BBC 6 Minute English | SHAKESPEARE IN PLAIN ENGLISH | English CC | Dail...

source: Daily Listening    2016年10月7日

0:06 Today we are talking about Shakespeare.
0:08 Oh yes… to be or not to be, that is the question.
0:14 Whether 'tis nobler…
0:15 Yeah.
0:16 OK, thank you.
0:17 Thank you very much, Finn.
0:20 But what does that famous Shakespeare line actually mean, Finn?
0:24 Yeah, well… it's quite hard to explain actually.
0:29 The English in Shakespeare's work is quite difficult.
0:32 Well, a Shakespeare festival in Oregon in the United States wants to change all of that.
0:38 They want to pay writers – they want to commission - what they call 'translations'
0:43 of Shakespeare's plays.
0:45 Now we usually use the word translation of course to talk about changing words and sentences
0:50 from one language to another.
0:52 But these writers have been commissioned to translate Shakespearean English into plain
0:57 English.
0:58 So Shakespeare in easy, plain English…
1:03 You know, I'm not sure I really like that idea.
1:06 Well, you're not the only one, Finn.
1:09 We will talk about that in a moment, but first, as usual, we have our quiz question and it's
1:15 about Shakespeare and translation.
1:18 What was the first language that Shakespeare's plays were translated into?
1:25 Was it: a) French
1:27 b) German or c) Portuguese
1:32 What do you think?
1:33 You know, I really have no idea on this one.
1:36 I'm going to say b) German.
1:38 We'll see if you're right at the end of the programme.
1:41 But now we're going to hear from two Shakespeare experts speaking to the BBC.
1:46 First, Andrew Dickinson.
1:47 He is the author of 'Worlds Elsewhere: Journeys Around Shakespeare's Globe'.
1:53 In his travels around the world - around the globe – did he find many translations of
1:59 Shakespeare?
2:00 Someone’s translated Hamlet into Klingon.
2:03 You know, he exists in all of these different places and all of these different forms and
2:08 I suppose that what really struck me while working on my book and travelling around the
2:11 world talking to people about Shakespeare is that he is so multifarious - he exists
2:16 in all of these places.
2:17 It feels sometimes that we in the English-speaking world are only just catching up with this.
2:23 Shakespeare expert Andrew Dickinson, who has travelled the world for his new book and knows
2:28 about many translations, even one from out of this world!
2:32 Yes, he says someone has even translated Hamlet into Klingon.
2:37 Now that's the language spoken by aliens in Star Trek, which is of course a science fiction
2:44 TV series, it's not a real language.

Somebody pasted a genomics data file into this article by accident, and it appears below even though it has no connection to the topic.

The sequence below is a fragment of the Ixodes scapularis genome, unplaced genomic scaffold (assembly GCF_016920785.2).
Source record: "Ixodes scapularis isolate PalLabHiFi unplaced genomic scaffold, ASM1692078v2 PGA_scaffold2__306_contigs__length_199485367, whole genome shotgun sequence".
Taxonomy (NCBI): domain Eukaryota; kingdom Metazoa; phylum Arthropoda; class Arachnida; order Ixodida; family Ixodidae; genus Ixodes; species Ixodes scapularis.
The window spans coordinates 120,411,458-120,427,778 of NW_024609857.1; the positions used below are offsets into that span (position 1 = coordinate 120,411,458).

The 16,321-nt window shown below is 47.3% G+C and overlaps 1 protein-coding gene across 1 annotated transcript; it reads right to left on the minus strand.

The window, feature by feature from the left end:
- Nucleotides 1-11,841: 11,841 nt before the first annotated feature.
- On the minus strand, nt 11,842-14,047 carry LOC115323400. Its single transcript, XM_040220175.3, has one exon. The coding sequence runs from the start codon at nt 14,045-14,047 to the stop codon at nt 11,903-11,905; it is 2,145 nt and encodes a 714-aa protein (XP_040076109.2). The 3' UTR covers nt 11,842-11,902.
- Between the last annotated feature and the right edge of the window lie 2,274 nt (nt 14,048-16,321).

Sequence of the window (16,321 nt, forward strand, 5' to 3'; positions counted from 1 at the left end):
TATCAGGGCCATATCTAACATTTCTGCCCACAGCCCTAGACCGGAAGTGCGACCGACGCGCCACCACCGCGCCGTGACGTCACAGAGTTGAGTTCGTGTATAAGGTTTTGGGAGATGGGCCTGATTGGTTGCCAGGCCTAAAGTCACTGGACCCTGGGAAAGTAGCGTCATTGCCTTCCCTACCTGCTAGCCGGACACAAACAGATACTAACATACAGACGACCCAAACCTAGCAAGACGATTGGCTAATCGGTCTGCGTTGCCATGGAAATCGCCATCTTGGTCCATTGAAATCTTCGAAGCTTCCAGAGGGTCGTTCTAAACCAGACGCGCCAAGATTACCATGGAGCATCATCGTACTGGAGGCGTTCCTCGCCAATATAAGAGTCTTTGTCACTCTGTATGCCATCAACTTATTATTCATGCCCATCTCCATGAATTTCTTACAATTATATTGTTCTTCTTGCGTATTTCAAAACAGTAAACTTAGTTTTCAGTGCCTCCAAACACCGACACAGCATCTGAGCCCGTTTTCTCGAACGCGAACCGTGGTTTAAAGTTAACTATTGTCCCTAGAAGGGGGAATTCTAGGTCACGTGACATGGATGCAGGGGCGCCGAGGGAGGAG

2:47 Let's get back to the real world, Neil.
2:50 Andrew Dickinson says that what really impressed him – what really struck him - while working
2:55 on his new book and travelling around the world talking about Shakespeare is that Shakespeare
3:01 is so multifarious.
3:04 Multifarious - that's quite a difficult word.
3:06 Yes, it is.
3:07 Well in plain English it means that there are many different types.
3:11 There are many different translations, many different kinds of Shakespeare.
3:15 He's multifarious.
3:17 Finn!
3:18 We're using plain English in this programme, like the people in Oregon who want to translate
3:24 Shakespeare into plain English.
3:25 That will make his plays easier to understand.
3:28 And that's a good thing.
3:30 But there has also been strong criticism about this from academics who study Shakespeare
3:36 as well as from people on social media – on Facebook and Twitter.
3:40 They think it's a bad idea.
3:42 Our next Shakespeare expert is Greg Doran.
3:44 He is the Artistic Director of the Royal Shakespeare Company.
3:49 He's done productions outside Britain.
3:52 Where did he do a production of the Shakespeare play, Merchant of Venice?
3:57 Here he is talking about the difficulty of translation.
4:01 I think the difficulty with a translation is that it simply translates the sense and
4:07 there's a lot more going on in the language of Shakespeare's plays.
4:11 I remember once doing a production of Merchant of Venice in Japan and I was asked – we
4:16 were having a new translation done - and I was asked if I wanted the translation for
4:20 meaning, for pace or for poetry and that's the difficulty.
4:24 You've got to find all three somehow together.
4:27 Greg Doran, Artistic Director of the Royal Shakespeare Company.
4:32 He was doing a Shakespeare production in Japan.
4:35 He says that the difficulty with translation is that it only translates the sense – it
4:41 is only the general meaning.
4:43 But he says that there's more than that.
4:46 They were having a translation done and he was asked if he wanted the translation for
4:51 meaning or for pace – that’s about the speed of the lines in the play - or was the
4:57 poetry of the words important?
4:59 And his answer was that you've got to find all three somehow together.
5:04 It is not just one thing.
5:06 He says that there is a lot going on – there is a lot happening - in the language of Shakespeare's
5:10 plays.
5:12 And so a simple translation of the words into plain English isn't really…
5:16 Shakespeare.
5:17 And I think it's time to answer our quiz question.
5:20 Yes, if you remember, it's about translations of Shakespeare.
5:25 What was the first language that Shakespeare's plays were translated into?
5:30 Was it: a) French
5:31 b) German c) Portuguese
5:36 I said b) German, which I'll admit was a guess.
5:39 And that is the right answer.
5:41 Fantastic!
5:42 Apparently Shakespeare's plays were translated into German as early as the first decade of
5:47 the 17th Century.
5:49 And that’s all for now.